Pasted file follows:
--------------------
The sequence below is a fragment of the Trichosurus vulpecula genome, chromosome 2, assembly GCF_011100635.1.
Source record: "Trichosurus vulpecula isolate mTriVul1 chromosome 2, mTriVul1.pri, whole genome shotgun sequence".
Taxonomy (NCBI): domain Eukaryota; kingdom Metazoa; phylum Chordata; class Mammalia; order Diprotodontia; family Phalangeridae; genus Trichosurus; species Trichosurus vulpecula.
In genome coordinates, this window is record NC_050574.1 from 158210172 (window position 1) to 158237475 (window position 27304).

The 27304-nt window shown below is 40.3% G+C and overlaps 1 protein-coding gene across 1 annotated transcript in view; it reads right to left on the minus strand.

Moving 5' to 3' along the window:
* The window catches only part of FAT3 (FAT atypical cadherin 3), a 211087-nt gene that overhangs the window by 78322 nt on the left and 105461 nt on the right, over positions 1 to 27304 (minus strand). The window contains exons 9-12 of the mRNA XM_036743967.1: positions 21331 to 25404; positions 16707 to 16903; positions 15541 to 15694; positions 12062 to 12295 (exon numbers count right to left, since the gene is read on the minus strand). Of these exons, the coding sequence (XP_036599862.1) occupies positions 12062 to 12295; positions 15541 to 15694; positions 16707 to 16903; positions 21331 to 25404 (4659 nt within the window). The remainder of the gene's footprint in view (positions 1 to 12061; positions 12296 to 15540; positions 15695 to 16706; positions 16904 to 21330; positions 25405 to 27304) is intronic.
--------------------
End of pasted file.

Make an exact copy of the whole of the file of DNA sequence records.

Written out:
The sequence below is a fragment of the Trichosurus vulpecula genome, chromosome 2, assembly GCF_011100635.1.
Source record: "Trichosurus vulpecula isolate mTriVul1 chromosome 2, mTriVul1.pri, whole genome shotgun sequence".
Taxonomy (NCBI): domain Eukaryota; kingdom Metazoa; phylum Chordata; class Mammalia; order Diprotodontia; family Phalangeridae; genus Trichosurus; species Trichosurus vulpecula.
In genome coordinates, this window is record NC_050574.1 from 158210172 (window position 1) to 158237475 (window position 27304).

The 27304-nt window shown below is 40.3% G+C and overlaps 1 protein-coding gene across 1 annotated transcript in view; it reads right to left on the minus strand.

Moving 5' to 3' along the window:
* The window catches only part of FAT3 (FAT atypical cadherin 3), a 211087-nt gene that overhangs the window by 78322 nt on the left and 105461 nt on the right, over positions 1 to 27304 (minus strand). The window contains exons 9-12 of the mRNA XM_036743967.1: positions 21331 to 25404; positions 16707 to 16903; positions 15541 to 15694; positions 12062 to 12295 (exon numbers count right to left, since the gene is read on the minus strand). Of these exons, the coding sequence (XP_036599862.1) occupies positions 12062 to 12295; positions 15541 to 15694; positions 16707 to 16903; positions 21331 to 25404 (4659 nt within the window). The remainder of the gene's footprint in view (positions 1 to 12061; positions 12296 to 15540; positions 15695 to 16706; positions 16904 to 21330; positions 25405 to 27304) is intronic.